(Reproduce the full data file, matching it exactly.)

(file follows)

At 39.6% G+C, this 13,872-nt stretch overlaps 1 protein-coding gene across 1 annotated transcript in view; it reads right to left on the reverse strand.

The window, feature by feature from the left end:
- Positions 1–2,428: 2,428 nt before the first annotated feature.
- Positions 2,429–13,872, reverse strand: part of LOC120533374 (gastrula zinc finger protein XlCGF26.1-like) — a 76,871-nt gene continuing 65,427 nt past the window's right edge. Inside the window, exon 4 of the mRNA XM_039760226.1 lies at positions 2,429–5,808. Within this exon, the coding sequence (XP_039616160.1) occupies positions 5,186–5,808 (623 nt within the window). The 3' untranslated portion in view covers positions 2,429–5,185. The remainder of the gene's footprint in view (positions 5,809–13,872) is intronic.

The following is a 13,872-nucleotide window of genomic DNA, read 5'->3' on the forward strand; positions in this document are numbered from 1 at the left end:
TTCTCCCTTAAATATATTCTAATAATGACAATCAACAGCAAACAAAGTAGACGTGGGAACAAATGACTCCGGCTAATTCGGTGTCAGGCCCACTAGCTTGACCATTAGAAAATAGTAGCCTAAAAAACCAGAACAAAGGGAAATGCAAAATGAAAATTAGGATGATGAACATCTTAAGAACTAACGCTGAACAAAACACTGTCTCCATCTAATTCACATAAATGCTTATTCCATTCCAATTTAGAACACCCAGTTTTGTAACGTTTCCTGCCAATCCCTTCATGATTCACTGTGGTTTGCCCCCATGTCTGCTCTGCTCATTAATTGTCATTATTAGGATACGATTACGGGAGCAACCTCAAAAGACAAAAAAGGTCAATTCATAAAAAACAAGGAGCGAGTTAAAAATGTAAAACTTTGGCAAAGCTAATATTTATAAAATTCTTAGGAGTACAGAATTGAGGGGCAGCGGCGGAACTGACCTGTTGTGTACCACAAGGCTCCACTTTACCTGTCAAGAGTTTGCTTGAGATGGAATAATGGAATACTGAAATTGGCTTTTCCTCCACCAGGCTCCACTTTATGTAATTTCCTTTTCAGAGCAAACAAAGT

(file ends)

At 39.6% G+C, this 13,872-nt stretch overlaps 1 protein-coding gene across 1 annotated transcript in view; it reads right to left on the reverse strand.

The window, feature by feature from the left end:
- Positions 1–2,428: 2,428 nt before the first annotated feature.
- Positions 2,429–13,872, reverse strand: part of LOC120533374 (gastrula zinc finger protein XlCGF26.1-like) — a 76,871-nt gene continuing 65,427 nt past the window's right edge. Inside the window, exon 4 of the mRNA XM_039760226.1 lies at positions 2,429–5,808. Within this exon, the coding sequence (XP_039616160.1) occupies positions 5,186–5,808 (623 nt within the window). The 3' untranslated portion in view covers positions 2,429–5,185. The remainder of the gene's footprint in view (positions 5,809–13,872) is intronic.

The following is a 13,872-nucleotide window of genomic DNA, read 5'->3' on the forward strand; positions in this document are numbered from 1 at the left end:
TTCTCCCTTAAATATATTCTAATAATGACAATCAACAGCAAACAAAGTAGACGTGGGAACAAATGACTCCGGCTAATTCGGTGTCAGGCCCACTAGCTTGACCATTAGAAAATAGTAGCCTAAAAAACCAGAACAAAGGGAAATGCAAAATGAAAATTAGGATGATGAACATCTTAAGAACTAACGCTGAACAAAACACTGTCTCCATCTAATTCACATAAATGCTTATTCCATTCCAATTTAGAACACCCAGTTTTGTAACGTTTCCTGCCAATCCCTTCATGATTCACTGTGGTTTGCCCCCATGTCTGCTCTGCTCATTAATTGTCATTATTAGGATACGATTACGGGAGCAACCTCAAAAGACAAAAAAGGTCAATTCATAAAAAACAAGGAGCGAGTTAAAAATGTAAAACTTTGGCAAAGCTAATATTTATAAAATTCTTAGGAGTACAGAATTGAGGGGCAGCGGCGGAACTGACCTGTTGTGTACCACAAGGCTCCACTTTACCTGTCAAGAGTTTGCTTGAGATGGAATAATGGAATACTGAAATTGGCTTTTCCTCCACCAGGCTCCACTTTATGTAATTTCCTTTTCAGAGCAAACAAAGT